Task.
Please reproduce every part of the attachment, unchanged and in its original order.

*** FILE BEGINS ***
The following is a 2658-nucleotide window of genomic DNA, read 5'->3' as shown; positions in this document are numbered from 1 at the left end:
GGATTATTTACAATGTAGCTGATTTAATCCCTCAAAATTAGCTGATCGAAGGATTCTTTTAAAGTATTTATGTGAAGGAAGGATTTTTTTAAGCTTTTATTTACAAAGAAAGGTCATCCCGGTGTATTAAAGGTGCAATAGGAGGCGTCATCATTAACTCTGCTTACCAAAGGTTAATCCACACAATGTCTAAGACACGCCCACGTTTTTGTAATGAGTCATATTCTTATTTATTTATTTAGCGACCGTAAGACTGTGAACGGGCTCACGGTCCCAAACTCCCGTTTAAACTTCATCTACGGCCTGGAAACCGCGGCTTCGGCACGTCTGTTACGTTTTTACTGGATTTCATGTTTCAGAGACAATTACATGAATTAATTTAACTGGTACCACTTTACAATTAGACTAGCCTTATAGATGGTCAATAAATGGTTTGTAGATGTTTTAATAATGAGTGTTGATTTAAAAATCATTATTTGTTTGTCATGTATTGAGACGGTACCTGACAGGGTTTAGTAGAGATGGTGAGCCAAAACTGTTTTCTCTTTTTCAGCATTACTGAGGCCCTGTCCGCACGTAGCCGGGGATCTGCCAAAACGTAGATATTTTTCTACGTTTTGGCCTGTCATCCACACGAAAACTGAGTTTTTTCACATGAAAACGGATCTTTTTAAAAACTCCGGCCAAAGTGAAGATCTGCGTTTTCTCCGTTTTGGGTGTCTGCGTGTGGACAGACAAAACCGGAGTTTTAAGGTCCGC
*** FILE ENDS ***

The following is a 2658-nucleotide window of genomic DNA, read 5'->3' as shown; positions in this document are numbered from 1 at the left end:
GGATTATTTACAATGTAGCTGATTTAATCCCTCAAAATTAGCTGATCGAAGGATTCTTTTAAAGTATTTATGTGAAGGAAGGATTTTTTTAAGCTTTTATTTACAAAGAAAGGTCATCCCGGTGTATTAAAGGTGCAATAGGAGGCGTCATCATTAACTCTGCTTACCAAAGGTTAATCCACACAATGTCTAAGACACGCCCACGTTTTTGTAATGAGTCATATTCTTATTTATTTATTTAGCGACCGTAAGACTGTGAACGGGCTCACGGTCCCAAACTCCCGTTTAAACTTCATCTACGGCCTGGAAACCGCGGCTTCGGCACGTCTGTTACGTTTTTACTGGATTTCATGTTTCAGAGACAATTACATGAATTAATTTAACTGGTACCACTTTACAATTAGACTAGCCTTATAGATGGTCAATAAATGGTTTGTAGATGTTTTAATAATGAGTGTTGATTTAAAAATCATTATTTGTTTGTCATGTATTGAGACGGTACCTGACAGGGTTTAGTAGAGATGGTGAGCCAAAACTGTTTTCTCTTTTTCAGCATTACTGAGGCCCTGTCCGCACGTAGCCGGGGATCTGCCAAAACGTAGATATTTTTCTACGTTTTGGCCTGTCATCCACACGAAAACTGAGTTTTTTCACATGAAAACGGATCTTTTTAAAAACTCCGGCCAAAGTGAAGATCTGCGTTTTCTCCGTTTTGGGTGTCTGCGTGTGGACAGACAAAACCGGAGTTTTAAGGTCCGC